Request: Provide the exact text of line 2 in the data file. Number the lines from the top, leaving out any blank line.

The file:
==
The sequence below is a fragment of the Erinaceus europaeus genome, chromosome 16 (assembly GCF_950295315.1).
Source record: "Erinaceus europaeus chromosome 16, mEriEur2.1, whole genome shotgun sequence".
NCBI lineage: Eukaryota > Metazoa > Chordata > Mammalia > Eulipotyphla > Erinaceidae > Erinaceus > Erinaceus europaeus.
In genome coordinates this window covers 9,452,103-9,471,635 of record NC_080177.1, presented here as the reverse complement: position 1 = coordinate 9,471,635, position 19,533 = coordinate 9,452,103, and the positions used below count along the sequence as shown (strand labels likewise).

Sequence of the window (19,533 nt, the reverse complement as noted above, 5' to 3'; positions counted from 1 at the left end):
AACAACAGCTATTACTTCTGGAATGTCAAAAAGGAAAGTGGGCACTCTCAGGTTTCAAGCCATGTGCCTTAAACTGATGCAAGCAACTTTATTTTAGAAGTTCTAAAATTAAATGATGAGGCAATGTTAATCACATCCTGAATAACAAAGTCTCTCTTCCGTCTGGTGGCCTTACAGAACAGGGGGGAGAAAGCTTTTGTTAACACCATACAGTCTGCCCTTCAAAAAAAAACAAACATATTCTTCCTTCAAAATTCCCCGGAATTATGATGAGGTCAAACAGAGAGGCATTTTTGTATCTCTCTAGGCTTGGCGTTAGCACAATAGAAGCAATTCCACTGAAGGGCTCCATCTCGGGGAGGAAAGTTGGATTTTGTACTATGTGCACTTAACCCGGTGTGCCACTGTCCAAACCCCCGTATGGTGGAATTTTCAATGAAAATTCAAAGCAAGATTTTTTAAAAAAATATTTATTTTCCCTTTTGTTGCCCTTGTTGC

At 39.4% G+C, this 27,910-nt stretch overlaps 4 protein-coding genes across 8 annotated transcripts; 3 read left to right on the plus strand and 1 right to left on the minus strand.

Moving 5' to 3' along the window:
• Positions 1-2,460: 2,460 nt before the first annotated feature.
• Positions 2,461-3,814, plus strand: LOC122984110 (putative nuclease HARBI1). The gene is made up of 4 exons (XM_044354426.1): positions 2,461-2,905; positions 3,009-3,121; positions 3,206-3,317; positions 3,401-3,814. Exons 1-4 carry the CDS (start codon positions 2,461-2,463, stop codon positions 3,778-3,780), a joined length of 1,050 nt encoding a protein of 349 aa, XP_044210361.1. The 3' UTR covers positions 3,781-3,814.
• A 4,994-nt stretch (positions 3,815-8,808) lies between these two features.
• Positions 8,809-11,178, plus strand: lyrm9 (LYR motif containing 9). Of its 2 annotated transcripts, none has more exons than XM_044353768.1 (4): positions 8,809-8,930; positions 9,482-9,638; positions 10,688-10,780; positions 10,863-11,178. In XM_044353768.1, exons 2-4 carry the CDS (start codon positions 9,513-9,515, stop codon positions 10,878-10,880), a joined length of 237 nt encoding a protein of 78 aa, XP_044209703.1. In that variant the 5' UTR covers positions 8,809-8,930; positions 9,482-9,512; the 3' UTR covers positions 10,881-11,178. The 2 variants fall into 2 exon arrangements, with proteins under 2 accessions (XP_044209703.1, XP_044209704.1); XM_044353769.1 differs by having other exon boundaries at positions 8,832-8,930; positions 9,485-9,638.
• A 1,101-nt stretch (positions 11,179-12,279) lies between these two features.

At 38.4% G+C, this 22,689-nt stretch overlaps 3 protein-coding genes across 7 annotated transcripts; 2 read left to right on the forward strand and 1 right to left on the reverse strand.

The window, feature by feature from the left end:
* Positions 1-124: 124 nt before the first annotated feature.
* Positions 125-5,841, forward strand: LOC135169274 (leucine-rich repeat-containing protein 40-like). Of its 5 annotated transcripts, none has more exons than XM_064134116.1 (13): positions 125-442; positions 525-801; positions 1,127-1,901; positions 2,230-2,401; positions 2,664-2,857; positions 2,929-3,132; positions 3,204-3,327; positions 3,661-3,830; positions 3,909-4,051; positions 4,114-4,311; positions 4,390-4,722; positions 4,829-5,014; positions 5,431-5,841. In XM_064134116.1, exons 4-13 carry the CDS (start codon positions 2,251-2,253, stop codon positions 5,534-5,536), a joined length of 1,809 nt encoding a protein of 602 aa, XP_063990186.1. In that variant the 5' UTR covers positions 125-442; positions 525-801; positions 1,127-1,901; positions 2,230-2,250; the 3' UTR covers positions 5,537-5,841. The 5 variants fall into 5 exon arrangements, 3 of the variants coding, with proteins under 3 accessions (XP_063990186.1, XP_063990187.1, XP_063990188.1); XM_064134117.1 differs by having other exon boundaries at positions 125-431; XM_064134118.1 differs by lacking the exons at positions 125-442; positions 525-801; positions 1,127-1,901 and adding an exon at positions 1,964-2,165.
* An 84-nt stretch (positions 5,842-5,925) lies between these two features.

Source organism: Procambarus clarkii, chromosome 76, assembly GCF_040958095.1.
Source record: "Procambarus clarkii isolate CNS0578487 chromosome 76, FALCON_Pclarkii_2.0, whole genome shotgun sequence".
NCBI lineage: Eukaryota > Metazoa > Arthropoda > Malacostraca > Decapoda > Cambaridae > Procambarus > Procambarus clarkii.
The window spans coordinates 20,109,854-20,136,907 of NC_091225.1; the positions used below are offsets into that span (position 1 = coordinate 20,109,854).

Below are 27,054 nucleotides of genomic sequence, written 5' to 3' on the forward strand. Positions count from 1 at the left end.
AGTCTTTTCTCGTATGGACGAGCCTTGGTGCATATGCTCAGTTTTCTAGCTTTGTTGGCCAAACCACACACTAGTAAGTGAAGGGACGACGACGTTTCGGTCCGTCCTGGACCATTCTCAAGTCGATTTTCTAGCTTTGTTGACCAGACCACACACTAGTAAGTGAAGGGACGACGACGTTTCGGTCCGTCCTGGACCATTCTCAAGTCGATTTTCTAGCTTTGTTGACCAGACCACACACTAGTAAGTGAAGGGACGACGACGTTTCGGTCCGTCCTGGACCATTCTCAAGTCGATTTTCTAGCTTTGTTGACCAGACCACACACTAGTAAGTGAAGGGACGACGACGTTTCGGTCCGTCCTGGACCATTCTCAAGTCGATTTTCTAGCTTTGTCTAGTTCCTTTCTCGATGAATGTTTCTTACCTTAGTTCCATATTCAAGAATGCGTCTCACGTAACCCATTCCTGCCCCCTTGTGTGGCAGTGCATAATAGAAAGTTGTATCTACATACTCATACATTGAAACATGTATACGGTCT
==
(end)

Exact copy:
Source record: "Erinaceus europaeus chromosome 16, mEriEur2.1, whole genome shotgun sequence".